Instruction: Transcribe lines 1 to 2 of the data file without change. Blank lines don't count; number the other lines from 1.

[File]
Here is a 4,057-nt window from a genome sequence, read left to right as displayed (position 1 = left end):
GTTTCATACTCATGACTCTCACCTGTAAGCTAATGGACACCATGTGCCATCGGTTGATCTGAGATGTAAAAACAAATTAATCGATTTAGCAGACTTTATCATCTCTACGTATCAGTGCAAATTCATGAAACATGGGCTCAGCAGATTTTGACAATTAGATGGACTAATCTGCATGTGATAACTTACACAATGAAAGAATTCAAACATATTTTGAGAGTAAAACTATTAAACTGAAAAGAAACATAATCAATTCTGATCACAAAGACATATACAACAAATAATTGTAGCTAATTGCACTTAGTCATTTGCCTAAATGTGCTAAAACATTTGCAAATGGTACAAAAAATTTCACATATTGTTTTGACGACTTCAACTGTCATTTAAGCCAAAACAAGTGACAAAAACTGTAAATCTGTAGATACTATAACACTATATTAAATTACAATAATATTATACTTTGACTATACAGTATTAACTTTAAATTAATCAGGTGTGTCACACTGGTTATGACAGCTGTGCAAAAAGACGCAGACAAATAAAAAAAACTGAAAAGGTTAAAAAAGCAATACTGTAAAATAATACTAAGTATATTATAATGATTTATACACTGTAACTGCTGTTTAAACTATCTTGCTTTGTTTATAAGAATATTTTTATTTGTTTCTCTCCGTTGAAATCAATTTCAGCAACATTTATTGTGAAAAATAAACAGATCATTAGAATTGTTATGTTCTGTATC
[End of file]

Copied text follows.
Here is a 4,057-nt window from a genome sequence, read left to right as displayed (position 1 = left end):
GTTTCATACTCATGACTCTCACCTGTAAGCTAATGGACACCATGTGCCATCGGTTGATCTGAGATGTAAAAACAAATTAATCGATTTAGCAGACTTTATCATCTCTACGTATCAGTGCAAATTCATGAAACATGGGCTCAGCAGATTTTGACAATTAGATGGACTAATCTGCATGTGATAACTTACACAATGAAAGAATTCAAACATATTTTGAGAGTAAAACTATTAAACTGAAAAGAAACATAATCAATTCTGATCACAAAGACATATACAACAAATAATTGTAGCTAATTGCACTTAGTCATTTGCCTAAATGTGCTAAAACATTTGCAAATGGTACAAAAAATTTCACATATTGTTTTGACGACTTCAACTGTCATTTAAGCCAAAACAAGTGACAAAAACTGTAAATCTGTAGATACTATAACACTATATTAAATTACAATAATATTATACTTTGACTATACAGTATTAACTTTAAATTAATCAGGTGTGTCACACTGGTTATGACAGCTGTGCAAAAAGACGCAGACAAATAAAAAAAACTGAAAAGGTTAAAAAAGCAATACTGTAAAATAATACTAAGTATATTATAATGATTTATACACTGTAACTGCTGTTTAAACTATCTTGCTTTGTTTATAAGAATATTTTTATTTGTTTCTCTCCGTTGAAATCAATTTCAGCAACATTTATTGTGAAAAATAAACAGATCATTAGAATTGTTATGTTCTGTATC